That didn’t matter, in the end. The stunt solidified Paul’s status as a rising star in the GOP with an anti-big government message, and it put him at odds with old-guard Republicans like John McCain, who criticized the filibuster as a “distortion of the threats we face.” (Paul later outright supported the Obama administration’s drone policy, after it was announced in April 2015 that a drone strike left an American hostage dead in Pakistan.)
It also may not matter, in the end, that Wednesday’s filibuster technically wasn’t one, because this whatever-it-is was about an issue that does actually exist.
In 2013, a Gallup poll found that 53 percent of Americans disapproved, and just 37 percent of Americans approved, of NSA surveillance programs. Republicans, the poll revealed, disapprove of the program “by almost a 2 to 1 margin,” according to The Washington Post, while Democrats remained divided. But perhaps even more important than that for Paul is that in 2006, more Republicans than Democrats approved of the NSA’s spying, meaning that Paul’s party has, for years, been steadily moving toward his position on the issue as government spying has become a mainstream topic of debate with the revelations disclosed by whistleblower Edward Snowden.
Paul has been so unwavering in his opposition to NSA surveillance as to be unreasonable. It was only in November that Paul helped sink the USA Freedom Act, which would have ended the bulk collection of metadada that Paul claims to particularly detest. The senator claimed he couldn’t help move that bill along because he couldn’t, in good conscience, vote for something that reauthorized any part of the Patriot Act, though the majority of the sections of the Patriot Act don’t have expiration dates, and therefore don’t require reauthorization.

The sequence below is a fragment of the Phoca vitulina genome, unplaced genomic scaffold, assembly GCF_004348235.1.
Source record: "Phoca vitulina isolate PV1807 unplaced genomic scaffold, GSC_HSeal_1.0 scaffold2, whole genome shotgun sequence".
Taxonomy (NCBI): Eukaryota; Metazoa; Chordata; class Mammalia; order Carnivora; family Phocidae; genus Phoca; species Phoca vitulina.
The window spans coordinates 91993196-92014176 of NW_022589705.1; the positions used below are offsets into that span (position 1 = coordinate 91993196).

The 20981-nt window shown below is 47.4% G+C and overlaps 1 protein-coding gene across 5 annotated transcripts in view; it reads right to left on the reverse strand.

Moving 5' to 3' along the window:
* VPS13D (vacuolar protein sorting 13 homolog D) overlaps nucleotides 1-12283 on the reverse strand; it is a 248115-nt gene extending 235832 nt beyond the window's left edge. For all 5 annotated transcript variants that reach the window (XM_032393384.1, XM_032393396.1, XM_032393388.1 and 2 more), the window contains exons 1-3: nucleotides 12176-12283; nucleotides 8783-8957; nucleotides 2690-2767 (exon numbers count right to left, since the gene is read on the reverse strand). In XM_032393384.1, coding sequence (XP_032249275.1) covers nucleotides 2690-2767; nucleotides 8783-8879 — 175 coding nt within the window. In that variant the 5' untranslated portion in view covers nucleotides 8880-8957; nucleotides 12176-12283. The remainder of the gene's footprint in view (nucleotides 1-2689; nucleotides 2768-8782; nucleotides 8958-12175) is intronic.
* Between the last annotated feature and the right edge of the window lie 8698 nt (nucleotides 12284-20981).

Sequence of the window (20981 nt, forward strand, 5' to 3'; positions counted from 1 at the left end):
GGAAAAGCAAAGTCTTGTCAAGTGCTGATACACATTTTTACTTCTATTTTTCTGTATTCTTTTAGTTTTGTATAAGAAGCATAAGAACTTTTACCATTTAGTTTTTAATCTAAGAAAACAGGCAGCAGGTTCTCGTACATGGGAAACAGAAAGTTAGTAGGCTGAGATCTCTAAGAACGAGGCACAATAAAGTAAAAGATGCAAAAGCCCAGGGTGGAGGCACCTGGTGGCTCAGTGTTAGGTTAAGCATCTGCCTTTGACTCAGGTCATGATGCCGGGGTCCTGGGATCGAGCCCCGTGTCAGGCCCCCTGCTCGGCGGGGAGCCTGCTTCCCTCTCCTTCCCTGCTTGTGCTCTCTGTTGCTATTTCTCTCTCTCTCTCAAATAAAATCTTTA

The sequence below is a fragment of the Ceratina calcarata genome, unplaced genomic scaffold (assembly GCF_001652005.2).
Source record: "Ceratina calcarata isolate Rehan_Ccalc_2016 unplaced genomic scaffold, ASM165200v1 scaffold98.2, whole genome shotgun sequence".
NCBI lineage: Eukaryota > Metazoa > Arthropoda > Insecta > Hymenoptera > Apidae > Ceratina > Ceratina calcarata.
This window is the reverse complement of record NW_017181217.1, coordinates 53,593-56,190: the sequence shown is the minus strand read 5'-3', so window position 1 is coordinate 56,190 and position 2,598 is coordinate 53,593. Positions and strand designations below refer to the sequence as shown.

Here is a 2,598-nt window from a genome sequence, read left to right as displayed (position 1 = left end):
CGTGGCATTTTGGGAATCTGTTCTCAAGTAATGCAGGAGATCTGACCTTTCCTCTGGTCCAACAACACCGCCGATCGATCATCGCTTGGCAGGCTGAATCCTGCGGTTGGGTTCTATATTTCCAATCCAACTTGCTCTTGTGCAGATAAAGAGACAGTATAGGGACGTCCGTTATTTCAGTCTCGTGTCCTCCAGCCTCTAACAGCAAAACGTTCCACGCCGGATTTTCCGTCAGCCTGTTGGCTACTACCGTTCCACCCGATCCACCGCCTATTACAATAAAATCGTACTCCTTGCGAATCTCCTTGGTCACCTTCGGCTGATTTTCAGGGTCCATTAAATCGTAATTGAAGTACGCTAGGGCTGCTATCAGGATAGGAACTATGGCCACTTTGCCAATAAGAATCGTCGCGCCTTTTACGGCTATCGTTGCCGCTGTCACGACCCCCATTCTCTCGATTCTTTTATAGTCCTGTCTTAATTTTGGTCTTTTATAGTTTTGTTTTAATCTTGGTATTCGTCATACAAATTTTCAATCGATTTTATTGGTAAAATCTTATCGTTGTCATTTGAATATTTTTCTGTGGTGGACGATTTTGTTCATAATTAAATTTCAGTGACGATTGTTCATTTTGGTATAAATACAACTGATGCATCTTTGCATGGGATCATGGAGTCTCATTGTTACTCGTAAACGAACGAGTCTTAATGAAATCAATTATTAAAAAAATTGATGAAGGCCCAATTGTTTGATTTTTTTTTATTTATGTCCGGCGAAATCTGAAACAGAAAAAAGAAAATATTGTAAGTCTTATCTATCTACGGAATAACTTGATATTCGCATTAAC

But never mind that!
On the steps of the Capitol at 6 p.m., after Paul had been speaking for more than five hours, about 20 self-described “grassroots” supporters formed a semi-circle. Most of them wore T-shirts that read “STAND WITH RAND,” and they held placards emblazoned with Paul’s honest-to-god slogan, “Defeat the Washington machine; Unleash the American dream.”
The liberal wind came for one of the signs, and a T-shirt-wearing supporter sprinted through the parking lot after it.
On Twitter, Paul has shared messages from those who support #StandWithRand. Many of them are cat people, apparently.
Paul asked those who want to “Join Us” to “Text: ‘FILIBUSTER’ to 97063.” After doing so, I received a message that read, “Rand2016-Thanks for your support! Click to continue: t2d.cc/d0e2 STOP to quit HELP for info Msg&DataRatesMayApply”
The link brought me to voterlabs.com, which asked for my first name and last name, and then, hilariously, all of my personal information: street address, city, state, ZIP code, email address (optional).
Back inside the Capitol, Paul leaned hard on the desk in front of him. It was going to be a long night.